I finished this collection up last week. I thoroughly enjoyed it! I find reading almost anything about Motherhood and Mother-Child relationships so facinating! I loved how these essays showcased all different relationships with Mothers. The cause and effect of the things we dont speak of. From traumas, addictions, shame, to decisions mother make or don't to fathers to our mothers own lives. It was a very well edited collection. It
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Jane Hamilton
Aug 03, 2019 rated it really liked it  ·  review of another edition
An uneven collection that dares to ask how to break the silences between mothers and children. I felt some essays in my bones and others were ho-hum for me, but I realize that's not about the essay quality, uniformly good, and instead about my relationship with my mother and how it has moved like the spices she used through everything of life I taste.
Bridgit Morgan
May 04, 2019 rated it it was ok  ·  review of another edition
Shelves: 2019
This collection of essays was unfortunately a bit lackluster for me.
Shannon Perri
May 25, 2019 rated it it was amazing  ·  review of another edition
“There is relief in breaking the silence. This is also how we grow. Acknowledging what we couldn’t say for so long, for whatever reason, is a way to heal our relationships with others and perhaps most important, with ourselves,” says Michele Filgate in the intro of her fantastic new curated essay collection, WHAT MY MOTHER AND I DON’T TALK ABOUT. I couldn’t stop reading—**Everyone** should read this book. As I get closer to entering motherhood by the day, I absolutely lived for these meditations ...more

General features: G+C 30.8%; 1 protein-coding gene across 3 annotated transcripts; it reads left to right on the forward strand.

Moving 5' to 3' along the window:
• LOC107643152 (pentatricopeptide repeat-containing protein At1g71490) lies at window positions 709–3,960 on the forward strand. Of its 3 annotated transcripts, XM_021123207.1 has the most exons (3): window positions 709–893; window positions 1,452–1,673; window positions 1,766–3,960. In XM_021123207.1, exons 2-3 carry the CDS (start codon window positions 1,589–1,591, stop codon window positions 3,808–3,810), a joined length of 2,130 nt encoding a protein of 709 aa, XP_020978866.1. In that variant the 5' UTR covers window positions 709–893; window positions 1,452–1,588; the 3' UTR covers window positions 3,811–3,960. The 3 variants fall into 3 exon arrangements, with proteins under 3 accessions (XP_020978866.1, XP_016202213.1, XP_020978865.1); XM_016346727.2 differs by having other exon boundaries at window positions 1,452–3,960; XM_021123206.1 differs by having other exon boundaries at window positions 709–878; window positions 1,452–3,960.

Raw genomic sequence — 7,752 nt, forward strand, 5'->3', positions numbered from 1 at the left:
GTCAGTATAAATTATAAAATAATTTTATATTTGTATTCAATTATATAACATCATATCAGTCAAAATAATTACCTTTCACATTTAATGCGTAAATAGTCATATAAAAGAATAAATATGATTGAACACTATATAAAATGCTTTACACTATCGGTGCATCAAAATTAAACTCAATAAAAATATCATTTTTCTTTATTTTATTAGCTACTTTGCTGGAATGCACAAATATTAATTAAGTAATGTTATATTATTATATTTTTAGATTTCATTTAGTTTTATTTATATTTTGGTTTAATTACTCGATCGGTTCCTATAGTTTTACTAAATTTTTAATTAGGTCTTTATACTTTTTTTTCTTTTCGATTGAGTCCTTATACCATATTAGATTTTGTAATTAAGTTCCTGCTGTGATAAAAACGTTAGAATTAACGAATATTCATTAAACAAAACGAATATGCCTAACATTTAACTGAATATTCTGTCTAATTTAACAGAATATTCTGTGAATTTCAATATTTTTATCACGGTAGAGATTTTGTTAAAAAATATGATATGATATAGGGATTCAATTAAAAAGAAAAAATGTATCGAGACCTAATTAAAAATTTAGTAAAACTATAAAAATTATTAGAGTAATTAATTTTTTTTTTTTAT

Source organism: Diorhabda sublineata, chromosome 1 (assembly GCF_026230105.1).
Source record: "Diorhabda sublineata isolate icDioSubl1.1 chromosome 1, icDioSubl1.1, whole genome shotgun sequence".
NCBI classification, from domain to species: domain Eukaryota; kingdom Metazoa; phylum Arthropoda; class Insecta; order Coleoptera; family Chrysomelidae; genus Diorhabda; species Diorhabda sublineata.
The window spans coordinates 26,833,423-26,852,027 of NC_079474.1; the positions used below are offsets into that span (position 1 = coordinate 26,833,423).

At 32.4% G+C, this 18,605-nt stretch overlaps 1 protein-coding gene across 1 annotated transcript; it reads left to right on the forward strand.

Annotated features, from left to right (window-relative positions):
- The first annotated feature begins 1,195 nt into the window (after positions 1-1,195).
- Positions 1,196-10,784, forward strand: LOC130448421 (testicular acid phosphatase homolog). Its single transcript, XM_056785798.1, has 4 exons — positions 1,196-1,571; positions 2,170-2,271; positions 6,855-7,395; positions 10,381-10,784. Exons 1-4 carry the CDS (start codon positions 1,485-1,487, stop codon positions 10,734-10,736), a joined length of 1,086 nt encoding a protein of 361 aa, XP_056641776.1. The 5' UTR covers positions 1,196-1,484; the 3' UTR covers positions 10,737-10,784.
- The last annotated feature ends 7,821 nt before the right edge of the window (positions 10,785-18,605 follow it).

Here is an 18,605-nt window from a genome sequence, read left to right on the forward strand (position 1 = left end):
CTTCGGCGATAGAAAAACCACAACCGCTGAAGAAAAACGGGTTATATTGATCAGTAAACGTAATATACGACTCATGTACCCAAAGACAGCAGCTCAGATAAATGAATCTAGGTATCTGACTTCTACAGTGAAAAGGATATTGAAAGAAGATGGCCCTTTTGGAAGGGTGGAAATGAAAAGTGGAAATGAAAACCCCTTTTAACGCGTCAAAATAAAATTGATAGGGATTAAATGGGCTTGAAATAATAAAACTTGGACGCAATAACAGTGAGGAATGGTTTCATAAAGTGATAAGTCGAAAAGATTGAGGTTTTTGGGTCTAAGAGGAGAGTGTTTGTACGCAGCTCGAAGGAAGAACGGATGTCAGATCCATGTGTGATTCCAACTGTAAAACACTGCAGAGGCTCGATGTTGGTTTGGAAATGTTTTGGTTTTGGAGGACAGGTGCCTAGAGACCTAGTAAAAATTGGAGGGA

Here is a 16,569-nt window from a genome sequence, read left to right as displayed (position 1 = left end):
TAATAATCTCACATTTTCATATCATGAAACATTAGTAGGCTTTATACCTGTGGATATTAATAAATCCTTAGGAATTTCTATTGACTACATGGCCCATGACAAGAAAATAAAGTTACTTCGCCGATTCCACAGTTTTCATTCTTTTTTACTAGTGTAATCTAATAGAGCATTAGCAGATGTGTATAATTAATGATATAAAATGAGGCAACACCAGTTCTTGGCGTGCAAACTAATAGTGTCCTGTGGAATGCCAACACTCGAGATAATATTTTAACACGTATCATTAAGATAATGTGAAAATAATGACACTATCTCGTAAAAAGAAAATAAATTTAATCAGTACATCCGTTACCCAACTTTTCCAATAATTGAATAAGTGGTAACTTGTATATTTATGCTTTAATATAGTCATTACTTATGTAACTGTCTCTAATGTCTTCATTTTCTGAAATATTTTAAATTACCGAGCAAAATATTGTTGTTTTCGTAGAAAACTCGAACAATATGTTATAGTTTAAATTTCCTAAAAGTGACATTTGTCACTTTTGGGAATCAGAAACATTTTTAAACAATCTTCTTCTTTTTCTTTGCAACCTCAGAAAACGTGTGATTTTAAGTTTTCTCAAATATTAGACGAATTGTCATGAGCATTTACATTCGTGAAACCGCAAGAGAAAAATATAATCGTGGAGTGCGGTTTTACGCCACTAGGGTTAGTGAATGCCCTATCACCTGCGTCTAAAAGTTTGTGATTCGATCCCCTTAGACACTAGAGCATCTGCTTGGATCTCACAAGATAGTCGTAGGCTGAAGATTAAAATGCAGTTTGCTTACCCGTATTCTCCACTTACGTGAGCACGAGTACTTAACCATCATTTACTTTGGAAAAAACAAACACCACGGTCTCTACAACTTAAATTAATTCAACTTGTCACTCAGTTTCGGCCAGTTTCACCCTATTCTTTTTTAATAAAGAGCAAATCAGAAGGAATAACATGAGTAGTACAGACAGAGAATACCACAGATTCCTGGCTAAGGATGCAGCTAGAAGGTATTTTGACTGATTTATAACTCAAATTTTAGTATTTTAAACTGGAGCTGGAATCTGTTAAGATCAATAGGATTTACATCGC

Rachel
Jun 03, 2019 rated it it was amazing  ·  review of another edition
Shelves: favorites
Oh, wow. This collection of short stories is just one punch to the next and it's amazing.

For some reason, I had thought this was a collection about daughters speaking with their mothers but it ISN'T. These are people of a large variety of races, sexual orientations, and genders speaking not only to their mothers, but to their underlying family dynamic as a whole. The stories are so rich and have so many different perspectives and relationships and all are beautifully analyzed.

This book gave me
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Yanira
May 08, 2019 rated it liked it  ·  review of another edition
I find stories about motherhood so intriguing, like cult stories. It is true that relationships between mothers and daughters are often based on what is not said, what decisions are not made, what is left up in the air. That’s why I picked this collection of essays to read. Unfortunately, only a few are striking and memorable.
Rachel
Apr 18, 2019 rated it it was amazing  ·  review of another edition
I absolutely love this.

A tremendous, bright, beautiful list of contributors all telling such complex, thoughtful stories about their mothers.

Made my brain whir about my own mom, the stories she has to tell, and the stories I choose to tell myself about her.

Seriously glorious. Read it.
Cassie
Excellent essay collection featuring great talent. It really made me consider my relationships with my own parents.
Deirdre Sugiuchi
This collection is amazing. Highly recommended!
Westminster Library
Aug 15, 2019 rated it really liked it  ·  review of another edition
Shelves: christine, essays